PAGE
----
and Conflicts Between Tibet and China
The Dalai Lama, Tibet's
exiled spiritual leader
Tibet is a mountainous region located between
India, China, and Nepal. Tibetan history, as a separate and
independent country, dates back at least to the early 7th century,
with the establishment of the Tibetan Kingdom. Modern Tibet gained
independence from the Manchu Chinese Empire in 1911, and enjoyed
independence until the Communist Chinese invasion of
Tibetans are a Buddhist people, and the lure of
this faith is so powerful in Tibet that the secular leader of
Tibet since the late 1500s has been the primary Tibetan Buddhist
religious leader, known as the Dalai Lama (meaning "Ocean of
Relations between Tibet and China have been
often hostile, sometimes friendly, since the two nations first
made contact in the 700s. At times, both Tibet and China came
under the domination of foreign conquerors. In the 1200s, the
Mongol warlord, Genghis Khan and his heirs ruled Tibet and China,
and beginning in the 1600s, both Tibet and China came under the
influence of the Manchu Empire. The Manchu ruled China from 1644
until the Chinese Revolution of 1911, and began to gain influence
in Tibet in the 1720s. When the Chinese Revolution took place in
1911, ending the Manchu Empire, the people of Tibet rose up
against the Imperial troops in Lhasa and regained
Below is a partial listing of wars and
conflicts between Tibet and China. It should be noted that the
several conflicts from 1911 into the 1930s were attempts by Tibet
to throw off Manchu/Chinese domination and to reclaim ethnic
Tibetan territory occupied by the Chinese.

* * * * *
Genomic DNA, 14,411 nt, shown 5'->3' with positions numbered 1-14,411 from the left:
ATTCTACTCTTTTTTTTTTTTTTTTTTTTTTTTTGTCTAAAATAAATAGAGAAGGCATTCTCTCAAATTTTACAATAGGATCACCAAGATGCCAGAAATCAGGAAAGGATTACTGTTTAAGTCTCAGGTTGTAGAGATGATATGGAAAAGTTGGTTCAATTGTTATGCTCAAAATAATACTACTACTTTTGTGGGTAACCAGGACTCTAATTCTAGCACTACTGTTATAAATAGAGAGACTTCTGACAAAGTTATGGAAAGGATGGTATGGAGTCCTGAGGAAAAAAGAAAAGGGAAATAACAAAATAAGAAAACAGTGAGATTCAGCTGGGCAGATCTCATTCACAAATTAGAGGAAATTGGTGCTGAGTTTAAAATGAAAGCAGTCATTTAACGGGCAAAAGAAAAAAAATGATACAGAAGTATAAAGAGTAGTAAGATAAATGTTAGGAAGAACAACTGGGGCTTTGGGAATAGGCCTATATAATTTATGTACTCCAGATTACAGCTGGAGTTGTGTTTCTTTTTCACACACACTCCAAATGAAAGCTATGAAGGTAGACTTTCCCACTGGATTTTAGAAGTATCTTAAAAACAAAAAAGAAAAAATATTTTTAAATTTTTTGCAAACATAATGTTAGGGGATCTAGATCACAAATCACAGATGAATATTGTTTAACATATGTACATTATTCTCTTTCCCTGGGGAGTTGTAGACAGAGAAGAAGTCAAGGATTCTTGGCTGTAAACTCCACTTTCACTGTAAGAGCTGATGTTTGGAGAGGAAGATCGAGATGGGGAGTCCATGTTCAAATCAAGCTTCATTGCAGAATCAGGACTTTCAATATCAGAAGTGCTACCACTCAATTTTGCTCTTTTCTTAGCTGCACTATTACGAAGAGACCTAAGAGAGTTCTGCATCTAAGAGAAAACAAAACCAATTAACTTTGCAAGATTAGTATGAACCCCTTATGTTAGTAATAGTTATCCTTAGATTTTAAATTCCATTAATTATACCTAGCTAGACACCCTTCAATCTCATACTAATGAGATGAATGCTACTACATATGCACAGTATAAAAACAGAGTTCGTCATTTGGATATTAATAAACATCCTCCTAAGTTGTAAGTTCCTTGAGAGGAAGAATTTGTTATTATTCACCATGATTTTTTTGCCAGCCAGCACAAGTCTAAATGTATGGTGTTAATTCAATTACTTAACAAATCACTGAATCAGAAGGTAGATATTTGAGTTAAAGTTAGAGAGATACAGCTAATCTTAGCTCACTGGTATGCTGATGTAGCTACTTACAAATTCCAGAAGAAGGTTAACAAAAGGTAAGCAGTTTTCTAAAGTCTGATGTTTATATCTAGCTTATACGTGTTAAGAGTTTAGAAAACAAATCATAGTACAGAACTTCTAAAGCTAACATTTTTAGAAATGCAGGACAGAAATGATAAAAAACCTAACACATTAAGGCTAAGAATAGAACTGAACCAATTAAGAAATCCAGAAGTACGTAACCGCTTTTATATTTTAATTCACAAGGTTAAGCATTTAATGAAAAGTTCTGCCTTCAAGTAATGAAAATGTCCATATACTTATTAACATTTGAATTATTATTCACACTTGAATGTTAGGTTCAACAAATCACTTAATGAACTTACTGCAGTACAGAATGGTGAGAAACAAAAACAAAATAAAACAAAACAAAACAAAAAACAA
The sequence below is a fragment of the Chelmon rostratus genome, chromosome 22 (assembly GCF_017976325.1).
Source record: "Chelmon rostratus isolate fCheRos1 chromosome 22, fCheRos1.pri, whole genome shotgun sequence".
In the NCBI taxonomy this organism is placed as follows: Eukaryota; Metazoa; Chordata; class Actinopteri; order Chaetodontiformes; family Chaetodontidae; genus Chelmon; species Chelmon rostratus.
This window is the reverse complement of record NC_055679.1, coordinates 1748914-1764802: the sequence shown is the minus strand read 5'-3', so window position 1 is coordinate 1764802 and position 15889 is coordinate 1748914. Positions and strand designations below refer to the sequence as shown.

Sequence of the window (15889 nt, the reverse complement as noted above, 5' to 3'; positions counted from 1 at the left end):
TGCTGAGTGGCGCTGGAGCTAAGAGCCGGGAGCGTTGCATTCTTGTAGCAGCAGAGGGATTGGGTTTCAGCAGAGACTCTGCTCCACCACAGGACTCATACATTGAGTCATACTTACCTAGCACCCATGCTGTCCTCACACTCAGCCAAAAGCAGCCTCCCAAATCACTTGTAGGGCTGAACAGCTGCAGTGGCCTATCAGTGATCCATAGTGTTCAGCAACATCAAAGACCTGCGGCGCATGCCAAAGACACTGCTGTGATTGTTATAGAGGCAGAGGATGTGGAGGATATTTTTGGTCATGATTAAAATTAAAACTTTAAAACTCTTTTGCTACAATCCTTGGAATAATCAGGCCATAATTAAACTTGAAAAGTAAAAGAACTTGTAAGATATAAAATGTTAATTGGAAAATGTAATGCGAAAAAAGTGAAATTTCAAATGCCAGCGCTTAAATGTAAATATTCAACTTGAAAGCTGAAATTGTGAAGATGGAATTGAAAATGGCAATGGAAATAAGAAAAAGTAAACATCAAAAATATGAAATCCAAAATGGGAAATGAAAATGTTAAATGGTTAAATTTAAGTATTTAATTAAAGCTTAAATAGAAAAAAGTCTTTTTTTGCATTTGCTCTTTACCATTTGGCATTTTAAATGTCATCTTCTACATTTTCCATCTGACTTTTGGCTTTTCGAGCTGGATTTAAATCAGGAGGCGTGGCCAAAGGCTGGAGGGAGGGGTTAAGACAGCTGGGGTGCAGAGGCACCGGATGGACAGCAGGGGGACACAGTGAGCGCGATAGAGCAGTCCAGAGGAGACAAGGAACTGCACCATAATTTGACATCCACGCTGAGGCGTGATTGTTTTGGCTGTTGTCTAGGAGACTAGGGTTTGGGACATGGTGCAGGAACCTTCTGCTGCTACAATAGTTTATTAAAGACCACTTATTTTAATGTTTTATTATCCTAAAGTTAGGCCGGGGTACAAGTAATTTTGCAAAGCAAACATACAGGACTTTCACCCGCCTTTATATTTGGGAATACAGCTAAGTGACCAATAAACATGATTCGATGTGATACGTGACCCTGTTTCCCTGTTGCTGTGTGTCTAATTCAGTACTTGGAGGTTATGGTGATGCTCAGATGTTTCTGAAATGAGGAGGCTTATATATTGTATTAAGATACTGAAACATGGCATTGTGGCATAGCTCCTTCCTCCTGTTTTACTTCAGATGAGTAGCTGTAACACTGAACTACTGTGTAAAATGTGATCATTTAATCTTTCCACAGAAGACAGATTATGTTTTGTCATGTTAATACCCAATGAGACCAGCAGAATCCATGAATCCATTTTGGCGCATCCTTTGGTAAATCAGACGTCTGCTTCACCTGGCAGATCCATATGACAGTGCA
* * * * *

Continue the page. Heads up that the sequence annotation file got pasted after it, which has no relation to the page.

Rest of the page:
670 --War between Tibet and the T'ang
dynasty of China. Following this war, Tibetan influence in the
Central Asian trade routes grows.
692-- China retook western border lands
from the Tibet after defeating Tibetan forces at
763--Tibet seizes the Tang Chinese
capital city of Chang'an (now Xian)
822-- Peace Treaty between Tibet and
China defines the border between them
1207- Tibet surrenders to the Mongol
Genghis Khan, who also conquered China.
1368--When the Mongols' Yuan Empire fell
in 1368 to the ethnic-Han Chinese Ming, Tibet reclaimed
independence and refused to pay further tribute to the new Chinese
1911-1913--Tibetan Uprising --During the
anti-Manchu Chinese Revolution, Tibetans revolt and force out the
Manchu Chinese garrison. The surviving Chinese troops evacuate
Tibet by way of British India.
1918--Sino-Tibetan War-- China, having
never accepted Tibet's independence, sent troops into eastern
Tibet in 1918. This conflict is considered as a stalemate, and
ended due to British diplomacy.
1930-1932--Sino-Tibetan War--A Tibetan
army attacked Sichuan Province in China, which was then ruled by a
warlord named Liu Wen-Hui. China was at the time divided among
dozens of "Warlords" who often fought amongst themselves as well
as against the central Chinese government. Liu Wen-Hui battled the
Tibetans for several years, sometimes with the aid of other
warlords, such as the Qinghai province's warlord Ma Bu-Fang. A
peace agreement was finally signed in 1932, setting Tibet's
eastern border at the Yangtze River.
1950-1951--Chinese Communist invasion and
occupation of Tibet. The subsequent occupation and